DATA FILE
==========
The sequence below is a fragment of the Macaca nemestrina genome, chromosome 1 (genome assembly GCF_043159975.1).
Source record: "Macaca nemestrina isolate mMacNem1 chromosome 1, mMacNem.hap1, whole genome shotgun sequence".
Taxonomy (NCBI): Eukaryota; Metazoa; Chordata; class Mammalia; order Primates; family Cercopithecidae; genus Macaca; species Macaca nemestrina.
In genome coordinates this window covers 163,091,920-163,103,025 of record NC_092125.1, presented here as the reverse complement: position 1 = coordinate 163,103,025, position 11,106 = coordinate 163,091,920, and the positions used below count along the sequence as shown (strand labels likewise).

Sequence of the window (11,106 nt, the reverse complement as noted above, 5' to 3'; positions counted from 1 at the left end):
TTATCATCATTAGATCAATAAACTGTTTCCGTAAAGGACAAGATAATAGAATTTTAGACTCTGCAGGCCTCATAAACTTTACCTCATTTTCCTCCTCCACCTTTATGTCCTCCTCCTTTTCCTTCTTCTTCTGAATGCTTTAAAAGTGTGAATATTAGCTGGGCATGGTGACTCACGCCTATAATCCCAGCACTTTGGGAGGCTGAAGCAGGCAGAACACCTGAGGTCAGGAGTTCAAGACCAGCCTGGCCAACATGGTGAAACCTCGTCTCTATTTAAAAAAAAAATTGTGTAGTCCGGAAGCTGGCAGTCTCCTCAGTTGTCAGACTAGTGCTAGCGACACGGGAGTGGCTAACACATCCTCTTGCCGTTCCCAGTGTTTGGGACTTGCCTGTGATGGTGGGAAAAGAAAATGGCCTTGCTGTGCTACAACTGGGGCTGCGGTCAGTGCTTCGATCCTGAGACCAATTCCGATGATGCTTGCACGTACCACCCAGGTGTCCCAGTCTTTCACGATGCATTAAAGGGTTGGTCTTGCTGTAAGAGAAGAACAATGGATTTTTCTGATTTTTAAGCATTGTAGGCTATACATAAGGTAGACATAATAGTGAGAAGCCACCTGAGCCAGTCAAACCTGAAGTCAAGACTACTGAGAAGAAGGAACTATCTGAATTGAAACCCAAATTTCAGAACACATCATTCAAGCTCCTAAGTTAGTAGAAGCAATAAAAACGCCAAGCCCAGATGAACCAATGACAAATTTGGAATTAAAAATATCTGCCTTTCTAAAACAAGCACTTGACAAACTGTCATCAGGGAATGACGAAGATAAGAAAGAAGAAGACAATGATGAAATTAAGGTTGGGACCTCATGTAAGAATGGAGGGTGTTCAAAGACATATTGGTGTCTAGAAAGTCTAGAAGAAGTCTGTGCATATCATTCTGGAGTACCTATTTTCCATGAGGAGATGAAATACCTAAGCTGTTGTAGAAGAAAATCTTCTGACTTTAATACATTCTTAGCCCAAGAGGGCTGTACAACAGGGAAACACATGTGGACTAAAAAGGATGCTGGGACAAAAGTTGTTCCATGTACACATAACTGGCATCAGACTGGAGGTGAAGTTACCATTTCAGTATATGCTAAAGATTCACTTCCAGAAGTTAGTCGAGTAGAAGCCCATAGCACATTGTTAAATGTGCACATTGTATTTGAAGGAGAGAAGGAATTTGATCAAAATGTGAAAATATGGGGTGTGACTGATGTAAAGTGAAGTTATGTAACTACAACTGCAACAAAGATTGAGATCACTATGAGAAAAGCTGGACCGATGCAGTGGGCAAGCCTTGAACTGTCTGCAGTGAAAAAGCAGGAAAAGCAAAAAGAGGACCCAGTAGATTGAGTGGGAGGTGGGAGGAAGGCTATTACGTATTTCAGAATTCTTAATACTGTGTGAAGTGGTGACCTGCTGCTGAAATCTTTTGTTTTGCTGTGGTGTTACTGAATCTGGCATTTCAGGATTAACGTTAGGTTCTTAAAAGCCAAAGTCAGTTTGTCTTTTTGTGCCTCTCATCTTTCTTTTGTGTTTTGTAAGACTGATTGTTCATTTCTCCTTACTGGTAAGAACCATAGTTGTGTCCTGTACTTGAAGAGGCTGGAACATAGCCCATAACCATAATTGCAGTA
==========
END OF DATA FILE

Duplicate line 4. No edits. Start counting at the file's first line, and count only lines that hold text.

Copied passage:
In genome coordinates this window covers 163,091,920-163,103,025 of record NC_092125.1, presented here as the reverse complement: position 1 = coordinate 163,103,025, position 11,106 = coordinate 163,091,920, and the positions used below count along the sequence as shown (strand labels likewise).